“The patient will be able to see how much brain signal is transmitted to that muscle,” says Diaz. “The therapist has to find the best position for that muscle to make connection to the brain. If we keep the patient in one position and we see nothing is going on the screen then we want to be moving the patient in order to make the connection.” 

Utley is tested neurologically each year to gauge how much progress he is making. 

“Mike gets more function back every single year,” says Dani. “That’s one of the main reasons why we get him tested neurologically down in Miami, to see how much more he has regained.” 

The progress is reflected in a manual-muscle test used to check the strength and range of motion in different parts of the body. Zero reflects no movement and five reflects a full range of motion.

For instance, with his hands, Diaz says that Utley measured at a two-plus/three-minus when he first arrived at the center in 1993. Today he scores a five. 

Diaz, who describes Utley as “very determined,” has seen that determination translate into progress. 

“We were trying to gain function and strength in the upper extremities around his shoulders, biceps, triceps, and hands,” Diaz recalls of Utley’s condition in 1999. 

Now, Diaz says, Utley has “completely functional muscles” in the upper extremities. And the progress is not limited to his upper body. 

“I remember that 11 years ago he didn’t have good trunk control,” said Diaz, who emphasizes that biofeedback is one component of the rehabilitation process. “We used a special table to transfer from his bed to wheelchair. These days he doesn’t use that anymore. He is very independent, which is telling me he has much more trunk control and stability.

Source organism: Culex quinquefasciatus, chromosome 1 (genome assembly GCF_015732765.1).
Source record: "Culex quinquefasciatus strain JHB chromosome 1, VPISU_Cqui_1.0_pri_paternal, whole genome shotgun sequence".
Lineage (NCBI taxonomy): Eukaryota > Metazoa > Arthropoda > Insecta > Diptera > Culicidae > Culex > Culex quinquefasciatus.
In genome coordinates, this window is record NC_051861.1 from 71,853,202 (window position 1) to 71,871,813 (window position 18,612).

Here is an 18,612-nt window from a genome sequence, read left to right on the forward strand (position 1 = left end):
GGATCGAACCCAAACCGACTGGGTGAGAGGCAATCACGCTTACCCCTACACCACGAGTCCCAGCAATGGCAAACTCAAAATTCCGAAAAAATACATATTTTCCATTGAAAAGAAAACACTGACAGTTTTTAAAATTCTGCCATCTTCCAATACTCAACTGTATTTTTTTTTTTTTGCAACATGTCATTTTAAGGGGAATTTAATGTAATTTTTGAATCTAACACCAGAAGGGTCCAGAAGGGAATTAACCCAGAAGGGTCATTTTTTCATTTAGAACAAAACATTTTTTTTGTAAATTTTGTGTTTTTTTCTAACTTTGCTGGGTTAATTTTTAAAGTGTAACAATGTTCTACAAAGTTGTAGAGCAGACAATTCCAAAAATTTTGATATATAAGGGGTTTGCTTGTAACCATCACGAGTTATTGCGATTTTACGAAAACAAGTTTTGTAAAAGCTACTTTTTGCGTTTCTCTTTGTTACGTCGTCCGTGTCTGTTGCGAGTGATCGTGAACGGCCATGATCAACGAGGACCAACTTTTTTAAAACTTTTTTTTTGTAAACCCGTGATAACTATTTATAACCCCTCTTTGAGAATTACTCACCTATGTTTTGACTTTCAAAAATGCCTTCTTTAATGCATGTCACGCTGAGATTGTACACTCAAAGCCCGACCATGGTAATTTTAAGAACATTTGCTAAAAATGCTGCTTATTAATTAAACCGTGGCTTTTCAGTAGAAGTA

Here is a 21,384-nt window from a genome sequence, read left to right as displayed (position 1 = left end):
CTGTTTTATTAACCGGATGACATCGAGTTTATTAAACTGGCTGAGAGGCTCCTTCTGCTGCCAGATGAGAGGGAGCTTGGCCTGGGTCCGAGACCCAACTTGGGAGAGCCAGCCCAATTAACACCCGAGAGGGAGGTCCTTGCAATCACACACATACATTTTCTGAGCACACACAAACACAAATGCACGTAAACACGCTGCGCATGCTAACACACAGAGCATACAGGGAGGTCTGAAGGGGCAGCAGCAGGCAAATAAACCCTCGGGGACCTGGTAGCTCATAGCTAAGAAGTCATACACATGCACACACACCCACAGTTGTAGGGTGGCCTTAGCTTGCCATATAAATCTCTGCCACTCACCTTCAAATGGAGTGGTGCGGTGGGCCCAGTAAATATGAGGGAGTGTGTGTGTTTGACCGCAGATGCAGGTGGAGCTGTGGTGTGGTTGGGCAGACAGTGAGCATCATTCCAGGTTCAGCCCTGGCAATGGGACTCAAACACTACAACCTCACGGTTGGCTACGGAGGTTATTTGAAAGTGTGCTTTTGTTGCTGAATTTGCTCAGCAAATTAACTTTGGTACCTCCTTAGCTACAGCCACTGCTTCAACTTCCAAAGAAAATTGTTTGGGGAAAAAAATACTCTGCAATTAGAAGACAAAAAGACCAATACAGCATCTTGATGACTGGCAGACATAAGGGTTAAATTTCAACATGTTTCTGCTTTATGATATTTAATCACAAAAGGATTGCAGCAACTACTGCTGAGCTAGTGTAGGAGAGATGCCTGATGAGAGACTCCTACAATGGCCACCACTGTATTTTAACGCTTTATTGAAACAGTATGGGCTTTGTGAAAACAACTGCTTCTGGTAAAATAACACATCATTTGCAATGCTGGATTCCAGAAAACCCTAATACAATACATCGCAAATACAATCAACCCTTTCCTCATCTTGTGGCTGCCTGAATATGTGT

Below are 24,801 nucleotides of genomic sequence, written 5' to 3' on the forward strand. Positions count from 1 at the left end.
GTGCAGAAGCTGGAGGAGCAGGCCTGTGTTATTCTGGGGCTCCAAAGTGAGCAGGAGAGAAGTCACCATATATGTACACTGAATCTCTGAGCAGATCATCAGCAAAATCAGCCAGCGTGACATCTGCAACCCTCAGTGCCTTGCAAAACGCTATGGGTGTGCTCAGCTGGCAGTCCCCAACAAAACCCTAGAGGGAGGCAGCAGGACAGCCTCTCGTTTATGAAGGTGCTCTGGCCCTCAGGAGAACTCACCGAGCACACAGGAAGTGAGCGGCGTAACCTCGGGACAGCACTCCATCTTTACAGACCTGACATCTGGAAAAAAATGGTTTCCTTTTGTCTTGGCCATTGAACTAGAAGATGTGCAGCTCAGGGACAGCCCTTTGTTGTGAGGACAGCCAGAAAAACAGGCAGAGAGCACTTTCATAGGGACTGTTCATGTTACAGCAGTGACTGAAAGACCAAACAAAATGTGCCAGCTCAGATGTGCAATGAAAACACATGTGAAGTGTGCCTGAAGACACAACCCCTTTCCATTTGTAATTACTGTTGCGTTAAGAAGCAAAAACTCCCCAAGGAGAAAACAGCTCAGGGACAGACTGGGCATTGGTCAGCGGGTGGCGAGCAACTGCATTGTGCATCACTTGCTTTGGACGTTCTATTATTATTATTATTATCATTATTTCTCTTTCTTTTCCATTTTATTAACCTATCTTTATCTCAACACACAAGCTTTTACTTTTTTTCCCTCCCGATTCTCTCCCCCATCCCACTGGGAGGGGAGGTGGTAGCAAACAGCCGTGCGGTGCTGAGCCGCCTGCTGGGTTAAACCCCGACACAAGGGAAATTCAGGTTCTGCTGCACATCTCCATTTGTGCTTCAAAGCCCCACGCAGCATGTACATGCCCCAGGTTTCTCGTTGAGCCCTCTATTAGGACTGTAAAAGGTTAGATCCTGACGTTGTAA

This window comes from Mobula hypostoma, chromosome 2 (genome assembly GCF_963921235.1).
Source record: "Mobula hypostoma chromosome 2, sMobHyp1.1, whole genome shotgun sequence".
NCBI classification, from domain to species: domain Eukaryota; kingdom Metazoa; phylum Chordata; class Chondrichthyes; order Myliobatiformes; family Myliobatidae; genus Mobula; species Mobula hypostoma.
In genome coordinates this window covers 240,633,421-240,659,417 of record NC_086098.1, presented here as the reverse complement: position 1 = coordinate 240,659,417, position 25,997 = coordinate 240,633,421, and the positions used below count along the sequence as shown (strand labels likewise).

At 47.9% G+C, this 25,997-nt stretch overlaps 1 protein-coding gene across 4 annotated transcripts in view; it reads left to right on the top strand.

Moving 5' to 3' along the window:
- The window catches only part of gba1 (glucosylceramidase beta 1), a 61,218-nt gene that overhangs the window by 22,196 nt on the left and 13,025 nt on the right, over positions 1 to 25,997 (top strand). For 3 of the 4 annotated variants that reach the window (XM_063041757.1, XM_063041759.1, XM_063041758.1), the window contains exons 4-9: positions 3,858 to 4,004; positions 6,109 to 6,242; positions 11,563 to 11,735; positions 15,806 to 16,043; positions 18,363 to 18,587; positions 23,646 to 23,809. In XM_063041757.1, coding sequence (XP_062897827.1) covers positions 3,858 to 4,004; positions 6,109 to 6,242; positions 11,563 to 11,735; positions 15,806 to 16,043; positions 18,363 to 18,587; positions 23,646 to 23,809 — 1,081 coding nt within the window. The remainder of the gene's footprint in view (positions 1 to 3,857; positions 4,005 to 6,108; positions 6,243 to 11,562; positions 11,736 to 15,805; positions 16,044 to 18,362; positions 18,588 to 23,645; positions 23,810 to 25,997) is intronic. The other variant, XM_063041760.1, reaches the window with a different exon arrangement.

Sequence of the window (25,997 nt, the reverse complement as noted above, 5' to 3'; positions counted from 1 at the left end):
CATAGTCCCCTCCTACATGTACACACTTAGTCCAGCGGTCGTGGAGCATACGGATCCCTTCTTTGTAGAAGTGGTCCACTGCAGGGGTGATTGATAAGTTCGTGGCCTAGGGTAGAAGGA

“When I saw him 11 years ago, we used to stand him up with the use of braces,” Diaz adds. “These days he doesn’t use braces anymore. He’s able to stand up and bear weight on his legs only with someone bracing his knees, which is a huge accomplishment.” 

For Utley’s future, Diaz says that he needs to gain more strength and brain signal connection to his lower back. 

“If we get those muscles stronger, we want to be able to provide him better control of his waist area. With that he will be able to spread down more information to the quadriceps and hamstrings and be able to control those muscles.” 

The ultimate goal, says Diaz, is to walk without the aid of support to his knees. 

“You have to work. If it was easy, everybody would be here. It’s not easy; it’s hard,” Utley says. “There are two kinds of people with a spinal cord injury: those who wait for a cure and those who live for a cure. Mike Utley lives for a cure.” 

And for the day when he can fulfill the promise he made. 

“My goal is to walk off Ford Field,” Utley says. “To get off that 25-yard line and walk off that white line. I have to close this chapter in Mike Utley’s book and that is walking off Ford Field. 

“Am I there yet to walk off Ford Field? No sir. But am I closer today than where I was 19 years ago? Yes, sir, I am.

“One day, somehow, some way.”

Categories: Health sciences, Athletics | Tags: Philanthropy, Football, Spinal cord injuries, Mike Utley